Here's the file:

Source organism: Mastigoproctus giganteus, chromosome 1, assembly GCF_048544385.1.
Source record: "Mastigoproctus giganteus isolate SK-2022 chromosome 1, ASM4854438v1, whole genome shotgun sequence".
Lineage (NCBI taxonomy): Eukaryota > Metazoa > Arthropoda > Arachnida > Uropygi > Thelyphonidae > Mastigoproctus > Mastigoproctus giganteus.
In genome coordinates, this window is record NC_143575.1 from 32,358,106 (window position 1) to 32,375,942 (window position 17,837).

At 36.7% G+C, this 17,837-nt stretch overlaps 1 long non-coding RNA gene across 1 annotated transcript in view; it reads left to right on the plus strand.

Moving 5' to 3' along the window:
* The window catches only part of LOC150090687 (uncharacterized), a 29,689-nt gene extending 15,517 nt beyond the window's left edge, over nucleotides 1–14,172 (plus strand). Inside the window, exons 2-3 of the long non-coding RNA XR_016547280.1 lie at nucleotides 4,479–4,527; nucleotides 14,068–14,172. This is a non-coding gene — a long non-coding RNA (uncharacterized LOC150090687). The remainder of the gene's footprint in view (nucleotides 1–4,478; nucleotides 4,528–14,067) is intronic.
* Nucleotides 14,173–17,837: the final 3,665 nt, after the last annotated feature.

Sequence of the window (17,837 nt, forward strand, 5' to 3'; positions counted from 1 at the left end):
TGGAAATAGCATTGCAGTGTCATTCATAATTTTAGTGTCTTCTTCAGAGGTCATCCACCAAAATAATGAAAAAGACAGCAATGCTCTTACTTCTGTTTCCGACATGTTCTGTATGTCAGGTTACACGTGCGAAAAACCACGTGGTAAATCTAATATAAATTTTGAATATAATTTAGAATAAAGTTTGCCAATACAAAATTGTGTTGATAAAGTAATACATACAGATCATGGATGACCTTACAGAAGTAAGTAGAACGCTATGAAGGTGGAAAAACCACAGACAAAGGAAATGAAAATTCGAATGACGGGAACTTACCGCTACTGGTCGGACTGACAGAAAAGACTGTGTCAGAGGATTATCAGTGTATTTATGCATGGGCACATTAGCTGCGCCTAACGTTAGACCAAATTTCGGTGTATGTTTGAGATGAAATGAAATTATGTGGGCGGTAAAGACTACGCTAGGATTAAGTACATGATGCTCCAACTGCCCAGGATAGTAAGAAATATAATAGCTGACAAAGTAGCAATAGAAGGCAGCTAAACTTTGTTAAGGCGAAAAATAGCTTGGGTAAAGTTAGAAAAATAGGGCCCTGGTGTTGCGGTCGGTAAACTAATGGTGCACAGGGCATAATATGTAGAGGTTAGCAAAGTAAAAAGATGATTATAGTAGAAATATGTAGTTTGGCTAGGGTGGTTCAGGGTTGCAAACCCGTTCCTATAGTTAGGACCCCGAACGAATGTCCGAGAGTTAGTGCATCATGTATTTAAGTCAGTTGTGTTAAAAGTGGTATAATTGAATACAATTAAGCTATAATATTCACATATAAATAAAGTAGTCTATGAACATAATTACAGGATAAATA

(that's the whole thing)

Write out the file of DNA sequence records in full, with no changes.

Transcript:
Source organism: Mastigoproctus giganteus, chromosome 1, assembly GCF_048544385.1.
Source record: "Mastigoproctus giganteus isolate SK-2022 chromosome 1, ASM4854438v1, whole genome shotgun sequence".
Lineage (NCBI taxonomy): Eukaryota > Metazoa > Arthropoda > Arachnida > Uropygi > Thelyphonidae > Mastigoproctus > Mastigoproctus giganteus.
In genome coordinates, this window is record NC_143575.1 from 32,358,106 (window position 1) to 32,375,942 (window position 17,837).

At 36.7% G+C, this 17,837-nt stretch overlaps 1 long non-coding RNA gene across 1 annotated transcript in view; it reads left to right on the plus strand.

Moving 5' to 3' along the window:
* The window catches only part of LOC150090687 (uncharacterized), a 29,689-nt gene extending 15,517 nt beyond the window's left edge, over nucleotides 1–14,172 (plus strand). Inside the window, exons 2-3 of the long non-coding RNA XR_016547280.1 lie at nucleotides 4,479–4,527; nucleotides 14,068–14,172. This is a non-coding gene — a long non-coding RNA (uncharacterized LOC150090687). The remainder of the gene's footprint in view (nucleotides 1–4,478; nucleotides 4,528–14,067) is intronic.
* Nucleotides 14,173–17,837: the final 3,665 nt, after the last annotated feature.

Sequence of the window (17,837 nt, forward strand, 5' to 3'; positions counted from 1 at the left end):
TGGAAATAGCATTGCAGTGTCATTCATAATTTTAGTGTCTTCTTCAGAGGTCATCCACCAAAATAATGAAAAAGACAGCAATGCTCTTACTTCTGTTTCCGACATGTTCTGTATGTCAGGTTACACGTGCGAAAAACCACGTGGTAAATCTAATATAAATTTTGAATATAATTTAGAATAAAGTTTGCCAATACAAAATTGTGTTGATAAAGTAATACATACAGATCATGGATGACCTTACAGAAGTAAGTAGAACGCTATGAAGGTGGAAAAACCACAGACAAAGGAAATGAAAATTCGAATGACGGGAACTTACCGCTACTGGTCGGACTGACAGAAAAGACTGTGTCAGAGGATTATCAGTGTATTTATGCATGGGCACATTAGCTGCGCCTAACGTTAGACCAAATTTCGGTGTATGTTTGAGATGAAATGAAATTATGTGGGCGGTAAAGACTACGCTAGGATTAAGTACATGATGCTCCAACTGCCCAGGATAGTAAGAAATATAATAGCTGACAAAGTAGCAATAGAAGGCAGCTAAACTTTGTTAAGGCGAAAAATAGCTTGGGTAAAGTTAGAAAAATAGGGCCCTGGTGTTGCGGTCGGTAAACTAATGGTGCACAGGGCATAATATGTAGAGGTTAGCAAAGTAAAAAGATGATTATAGTAGAAATATGTAGTTTGGCTAGGGTGGTTCAGGGTTGCAAACCCGTTCCTATAGTTAGGACCCCGAACGAATGTCCGAGAGTTAGTGCATCATGTATTTAAGTCAGTTGTGTTAAAAGTGGTATAATTGAATACAATTAAGCTATAATATTCACATATAAATAAAGTAGTCTATGAACATAATTACAGGATAAATA